In a rare move by an institution of education, Scotland’s Glasgow University has admitted to receiving millions of dollars from slavery in Africa and the Caribbean. It is now putting in place structures to pay reparations in a move that has been lauded as great across the world.
This information was made available in a report called Slavery, Abolition and the University of Glasgow, which was prepared by the History of Slavery Steering Committee put together to determine the university’s connection to people who benefited directly from slavery.
According to the report, although many of the staff in the University were against slavery and that the University neither had any enslaved person nor did it trade in goods produced by enslaved people, funds from people who had benefitted from proceeds of slavery were given to the university in the form of gifts and bequests and used in supporting academic activity by the students.
The University of Glasgow acknowledges that during the eighteenth and nineteenth centuries it received some gifts and bequests from persons who may have benefitted from the proceeds of slavery. Income from such gifts and bequests has been used in supporting academic activity undertaken by the students and staff of the University
The report further listed some of the people who graduated from the university and went ahead to become slave-owners in the Caribbean. One of the adversely mentioned people is Robert Cunninghame Graham who graduated from the University and had become a rector in the 1780s.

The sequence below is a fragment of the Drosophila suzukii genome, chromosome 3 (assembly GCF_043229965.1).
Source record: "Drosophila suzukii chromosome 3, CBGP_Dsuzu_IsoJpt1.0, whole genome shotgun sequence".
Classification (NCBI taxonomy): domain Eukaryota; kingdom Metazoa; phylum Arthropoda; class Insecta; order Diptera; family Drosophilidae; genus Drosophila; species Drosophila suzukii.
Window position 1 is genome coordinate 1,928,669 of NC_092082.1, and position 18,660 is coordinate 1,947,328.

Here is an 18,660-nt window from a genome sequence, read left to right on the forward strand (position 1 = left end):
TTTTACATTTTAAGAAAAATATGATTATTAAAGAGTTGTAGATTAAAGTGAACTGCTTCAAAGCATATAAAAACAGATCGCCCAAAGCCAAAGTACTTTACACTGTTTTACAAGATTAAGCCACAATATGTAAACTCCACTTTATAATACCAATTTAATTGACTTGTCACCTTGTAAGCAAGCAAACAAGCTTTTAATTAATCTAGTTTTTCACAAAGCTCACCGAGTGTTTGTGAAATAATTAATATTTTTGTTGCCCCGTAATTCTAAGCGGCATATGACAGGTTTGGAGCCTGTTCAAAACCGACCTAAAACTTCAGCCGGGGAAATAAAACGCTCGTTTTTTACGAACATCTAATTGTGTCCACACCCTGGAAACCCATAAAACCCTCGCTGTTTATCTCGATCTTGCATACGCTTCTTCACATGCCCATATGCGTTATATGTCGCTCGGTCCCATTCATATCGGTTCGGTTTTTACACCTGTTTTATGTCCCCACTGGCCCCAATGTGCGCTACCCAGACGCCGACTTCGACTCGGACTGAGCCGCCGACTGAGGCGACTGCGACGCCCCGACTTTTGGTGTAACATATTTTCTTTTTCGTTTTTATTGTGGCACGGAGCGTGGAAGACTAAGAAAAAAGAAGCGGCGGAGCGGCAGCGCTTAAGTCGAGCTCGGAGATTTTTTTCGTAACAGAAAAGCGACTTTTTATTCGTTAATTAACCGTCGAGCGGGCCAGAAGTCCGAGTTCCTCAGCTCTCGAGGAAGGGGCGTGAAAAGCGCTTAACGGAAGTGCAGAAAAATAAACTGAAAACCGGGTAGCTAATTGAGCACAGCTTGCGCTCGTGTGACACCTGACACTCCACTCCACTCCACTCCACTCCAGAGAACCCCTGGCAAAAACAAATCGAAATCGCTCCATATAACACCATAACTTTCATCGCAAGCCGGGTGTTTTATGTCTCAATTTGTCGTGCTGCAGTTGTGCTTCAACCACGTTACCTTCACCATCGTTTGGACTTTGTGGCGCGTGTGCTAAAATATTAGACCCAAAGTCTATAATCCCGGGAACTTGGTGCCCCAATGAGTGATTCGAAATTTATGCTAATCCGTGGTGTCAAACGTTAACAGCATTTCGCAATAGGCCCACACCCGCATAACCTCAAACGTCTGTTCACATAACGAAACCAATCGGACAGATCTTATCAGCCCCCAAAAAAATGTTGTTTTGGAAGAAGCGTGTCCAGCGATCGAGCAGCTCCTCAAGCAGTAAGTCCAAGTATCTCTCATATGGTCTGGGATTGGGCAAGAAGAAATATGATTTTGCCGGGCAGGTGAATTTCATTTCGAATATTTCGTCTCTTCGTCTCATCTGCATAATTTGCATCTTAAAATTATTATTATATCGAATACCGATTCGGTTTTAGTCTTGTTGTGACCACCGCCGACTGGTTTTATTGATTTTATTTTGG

Graham owned and ran a plantation in Jamaica, where enslaved people worked extreme hours and at terrible conditions. He was also known to have sired many children with enslaved women, enslaving and even selling these children to be enslaved in other plantations.
“It is possible that there were some of the people that Graham sold were his own children… It is possible that Ardoch may have been one of Graham’s children, for the young enslaved man was named for a Scottish estate in Graham’s family, an estate which Graham later inherited. It seems likely that only Graham could have been the source for this unusual name for an enslaved child,” the report says.
Upon his return to Scotland, Graham was made the rector at the University until 1787. As per the report:
A year after stepping down from the Rectorship Graham made a gift of £100 to the University of Glasgow to establish the Gartmore Gold Medal, to be awarded every two years for the best student work on ‘Political liberty’. By the time that Graham served as Rector and endowed a prize for the best student work on liberty he had been a slave-owner for nearly forty years, owning many people like Ardoch, Beniba and Martin, and he had made his fortune from their labour and from his trading and selling of the sugar they and other enslaved people produced.